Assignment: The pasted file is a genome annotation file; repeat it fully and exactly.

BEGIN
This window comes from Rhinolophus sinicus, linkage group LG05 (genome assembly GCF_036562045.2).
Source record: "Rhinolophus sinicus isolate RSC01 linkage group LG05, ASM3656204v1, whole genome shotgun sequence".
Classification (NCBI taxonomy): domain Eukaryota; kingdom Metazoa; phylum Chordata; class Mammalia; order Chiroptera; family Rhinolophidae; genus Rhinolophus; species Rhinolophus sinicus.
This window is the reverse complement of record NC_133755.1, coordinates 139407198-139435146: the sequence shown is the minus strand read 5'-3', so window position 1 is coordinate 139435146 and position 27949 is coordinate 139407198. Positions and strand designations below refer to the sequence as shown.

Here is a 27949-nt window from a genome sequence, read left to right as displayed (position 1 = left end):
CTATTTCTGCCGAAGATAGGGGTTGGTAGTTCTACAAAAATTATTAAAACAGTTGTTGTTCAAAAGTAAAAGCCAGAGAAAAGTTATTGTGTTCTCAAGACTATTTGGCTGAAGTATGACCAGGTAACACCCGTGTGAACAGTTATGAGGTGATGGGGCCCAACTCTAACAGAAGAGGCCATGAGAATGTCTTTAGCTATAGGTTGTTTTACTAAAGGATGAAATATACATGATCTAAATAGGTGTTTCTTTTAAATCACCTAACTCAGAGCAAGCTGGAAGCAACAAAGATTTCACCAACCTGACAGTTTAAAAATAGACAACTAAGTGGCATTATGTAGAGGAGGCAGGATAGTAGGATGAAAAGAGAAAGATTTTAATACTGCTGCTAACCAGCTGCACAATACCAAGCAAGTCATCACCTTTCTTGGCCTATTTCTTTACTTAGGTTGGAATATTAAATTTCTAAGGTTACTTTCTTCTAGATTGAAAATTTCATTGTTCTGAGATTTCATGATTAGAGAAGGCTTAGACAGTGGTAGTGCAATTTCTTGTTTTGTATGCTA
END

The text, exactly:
This window comes from Rhinolophus sinicus, linkage group LG05 (genome assembly GCF_036562045.2).
Source record: "Rhinolophus sinicus isolate RSC01 linkage group LG05, ASM3656204v1, whole genome shotgun sequence".
Classification (NCBI taxonomy): domain Eukaryota; kingdom Metazoa; phylum Chordata; class Mammalia; order Chiroptera; family Rhinolophidae; genus Rhinolophus; species Rhinolophus sinicus.
This window is the reverse complement of record NC_133755.1, coordinates 139407198-139435146: the sequence shown is the minus strand read 5'-3', so window position 1 is coordinate 139435146 and position 27949 is coordinate 139407198. Positions and strand designations below refer to the sequence as shown.

Here is a 27949-nt window from a genome sequence, read left to right as displayed (position 1 = left end):
CTATTTCTGCCGAAGATAGGGGTTGGTAGTTCTACAAAAATTATTAAAACAGTTGTTGTTCAAAAGTAAAAGCCAGAGAAAAGTTATTGTGTTCTCAAGACTATTTGGCTGAAGTATGACCAGGTAACACCCGTGTGAACAGTTATGAGGTGATGGGGCCCAACTCTAACAGAAGAGGCCATGAGAATGTCTTTAGCTATAGGTTGTTTTACTAAAGGATGAAATATACATGATCTAAATAGGTGTTTCTTTTAAATCACCTAACTCAGAGCAAGCTGGAAGCAACAAAGATTTCACCAACCTGACAGTTTAAAAATAGACAACTAAGTGGCATTATGTAGAGGAGGCAGGATAGTAGGATGAAAAGAGAAAGATTTTAATACTGCTGCTAACCAGCTGCACAATACCAAGCAAGTCATCACCTTTCTTGGCCTATTTCTTTACTTAGGTTGGAATATTAAATTTCTAAGGTTACTTTCTTCTAGATTGAAAATTTCATTGTTCTGAGATTTCATGATTAGAGAAGGCTTAGACAGTGGTAGTGCAATTTCTTGTTTTGTATGCTA